User Experience, Case Study, Open Source
Nextcloud - Designing in the Open
Nextcloud is one of the most popular PHP projects on GitHub for developers to contribute and the most used open source, self hosted alternative to Dropbox or Google Drive. With that being said, the design at such massive scale is very engineering driven and hence, not a lot of importance is given to user experience. We aim at bringing design philosophy to Nextcloud, and other free software.
We started off with paying more attention to components which could be a part of Nextcloud core (or server, as we call it) and could be used throughout the project applications to ensure consistency both towards visual as well as interaction design.
The All New Left Sidebar
Since most of the applications written on top of Nextcloud (Contacts, Calendar, User Management) had a left sidebar an integral part of their experience, we pulled out the sidebar entirely and redid its appearance to support most use cases. We also ended incorporating them in Files, App Management, Notes and many many more core applications. The purpose of the left sidebar, primarily, was to toggle views on the screen.
For example, in calendar the sidebar allows the users to switch between daily, weekly and monthly calendars and has actions specific to a particular calendar like sharing, editing or adding more calendars.
The News app uses the left sidebar to subscribe to different RSS feeds and introduces a folder structure to help you organise your news.
As the simplest use case, the left sidebar in the Notes app allows the user to add notes, favorite them and switch between them.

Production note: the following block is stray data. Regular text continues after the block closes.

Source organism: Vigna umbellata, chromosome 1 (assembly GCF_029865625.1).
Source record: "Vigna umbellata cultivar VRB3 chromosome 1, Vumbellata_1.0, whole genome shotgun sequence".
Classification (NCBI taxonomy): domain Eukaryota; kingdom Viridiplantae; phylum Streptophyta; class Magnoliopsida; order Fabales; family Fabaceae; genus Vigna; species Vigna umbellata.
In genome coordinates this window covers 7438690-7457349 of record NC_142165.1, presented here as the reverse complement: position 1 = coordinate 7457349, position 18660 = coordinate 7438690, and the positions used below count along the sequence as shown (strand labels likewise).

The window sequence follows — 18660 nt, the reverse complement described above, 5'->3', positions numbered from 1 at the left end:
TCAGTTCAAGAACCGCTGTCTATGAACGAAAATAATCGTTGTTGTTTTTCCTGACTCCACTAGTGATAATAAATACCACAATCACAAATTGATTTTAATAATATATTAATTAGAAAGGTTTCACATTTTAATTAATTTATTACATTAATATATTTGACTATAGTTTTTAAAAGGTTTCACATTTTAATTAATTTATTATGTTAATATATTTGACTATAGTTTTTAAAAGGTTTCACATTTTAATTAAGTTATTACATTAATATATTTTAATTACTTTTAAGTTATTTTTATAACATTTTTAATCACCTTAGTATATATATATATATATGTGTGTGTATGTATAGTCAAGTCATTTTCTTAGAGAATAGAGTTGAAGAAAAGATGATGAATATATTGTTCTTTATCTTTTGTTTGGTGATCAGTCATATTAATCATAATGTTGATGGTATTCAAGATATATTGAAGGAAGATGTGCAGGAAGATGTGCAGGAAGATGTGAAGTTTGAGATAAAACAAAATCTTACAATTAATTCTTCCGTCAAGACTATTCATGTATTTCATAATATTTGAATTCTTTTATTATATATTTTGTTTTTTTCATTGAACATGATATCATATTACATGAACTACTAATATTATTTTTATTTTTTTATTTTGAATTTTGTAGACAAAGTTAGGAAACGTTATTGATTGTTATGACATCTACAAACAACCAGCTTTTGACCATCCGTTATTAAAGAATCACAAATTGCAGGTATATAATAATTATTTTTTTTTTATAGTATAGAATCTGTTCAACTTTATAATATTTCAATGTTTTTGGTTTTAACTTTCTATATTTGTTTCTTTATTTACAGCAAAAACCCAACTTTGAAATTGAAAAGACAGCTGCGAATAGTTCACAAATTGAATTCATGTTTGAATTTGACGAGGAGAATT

The More Complex Right Sidebar
Some Nextcloud applications are fairly complex and needed much more than just a left sidebar to toggle views. For such applications, we introduced a right sidebar which is heavily customizable due to its support for tabs. The right sidebar is heavily used by the Calendar application to manage event data and the files to take care of sharing and much more detailed file information.
Design works in iterations and that being said, one needs to be pragmatic while contributing to a project that is developed in the open and is used by millions of people to keep their data private.
Also, designing out there on Github taught me a ton of patience because the designs I come up with are subjected to a lot of opinion on every level and dealing with that although is exhausting at times but extremely rewarding on the other side.
When I started contributing to Nextcloud back in 2012 (it was ownCloud, back then) we were only a handful of designers and developers. Today, we are around 300+ developers and 50+ active design contributors. Each one of us has a very important role to play in the evolution of the project. I especially would love to thank Frank Karlitschek and Jan Christoph Borchardt for being those most awesome mentors and people I have had the honour to work with.